The Last Traffic Jam
“The auto industry must acknowledge that a rational transportation policy should seek a balance between individual convenience, the efficient use of limited resources, and urban-living values that protect spaciousness, natural beauty, and human-scale mobility. Twice as many autos and freeways as we now have would be a sentence of death for our cities. A necessary shift in public policy toward effective mass transit systems (which consume relatively little energy per passenger mile) would ameliorate the problem, but Detroit still must recognize that the time has come to begin developing external combustion engines (like the steam engine), to build sturdy engines of smaller horsepower that will travel twice as far on a gallon of gas as do today’s engines.”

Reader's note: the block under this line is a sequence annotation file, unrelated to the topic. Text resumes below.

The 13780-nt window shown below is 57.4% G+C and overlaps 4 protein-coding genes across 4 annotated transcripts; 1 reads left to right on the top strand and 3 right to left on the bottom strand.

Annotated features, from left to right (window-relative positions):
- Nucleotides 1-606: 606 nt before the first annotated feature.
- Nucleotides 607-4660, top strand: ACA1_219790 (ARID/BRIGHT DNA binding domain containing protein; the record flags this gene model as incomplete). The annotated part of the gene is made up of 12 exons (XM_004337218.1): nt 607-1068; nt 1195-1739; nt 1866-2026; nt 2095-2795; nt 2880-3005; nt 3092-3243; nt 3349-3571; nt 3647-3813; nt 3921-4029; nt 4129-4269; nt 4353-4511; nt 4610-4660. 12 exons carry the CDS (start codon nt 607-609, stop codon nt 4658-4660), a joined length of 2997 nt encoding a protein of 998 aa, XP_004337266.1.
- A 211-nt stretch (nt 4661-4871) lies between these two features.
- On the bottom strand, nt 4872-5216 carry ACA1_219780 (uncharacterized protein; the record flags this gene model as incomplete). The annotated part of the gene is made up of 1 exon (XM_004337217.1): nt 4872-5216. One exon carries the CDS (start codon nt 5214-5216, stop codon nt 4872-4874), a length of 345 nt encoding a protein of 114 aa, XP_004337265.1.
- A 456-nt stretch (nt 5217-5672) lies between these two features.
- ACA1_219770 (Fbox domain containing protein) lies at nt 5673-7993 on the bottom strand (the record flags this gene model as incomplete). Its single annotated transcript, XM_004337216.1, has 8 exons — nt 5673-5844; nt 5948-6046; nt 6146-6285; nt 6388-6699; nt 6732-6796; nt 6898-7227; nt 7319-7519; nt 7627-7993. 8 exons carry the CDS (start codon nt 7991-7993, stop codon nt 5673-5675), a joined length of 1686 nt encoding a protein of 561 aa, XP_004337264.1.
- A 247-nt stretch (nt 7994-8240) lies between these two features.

A fragment lifted from some transpo-wonk’s position paper vis a vis the auto bailout? Nope. It’s an article by Stewart Udall, writing in The Atlantic in 1972 (thanks to Kottke for the tip).
Of course, we didn’t exactly see the “end of the love affair with the automobile” that Udall refers to — as historian Brian Ladd chronicles in Autophobia, that’s a rather cyclical conceit — and the cars Detroit went on to build (and we happily bought, or were encouraged by federal policy to buy) became less efficient. And as the always insightful Dan Neil notes here, in a review of the new Ford Fusion (52 MPG!), better fuel economy out of Detroit was never a technological hurdle as much a matter of overcoming its own lassitude, enabled by government and the mass of consumers who, let’s be honest, never had much altruistic interest in better fuel economy except when they began to take the hit.
In any case, Udall’s article is an interesting reminder of roads not taken.
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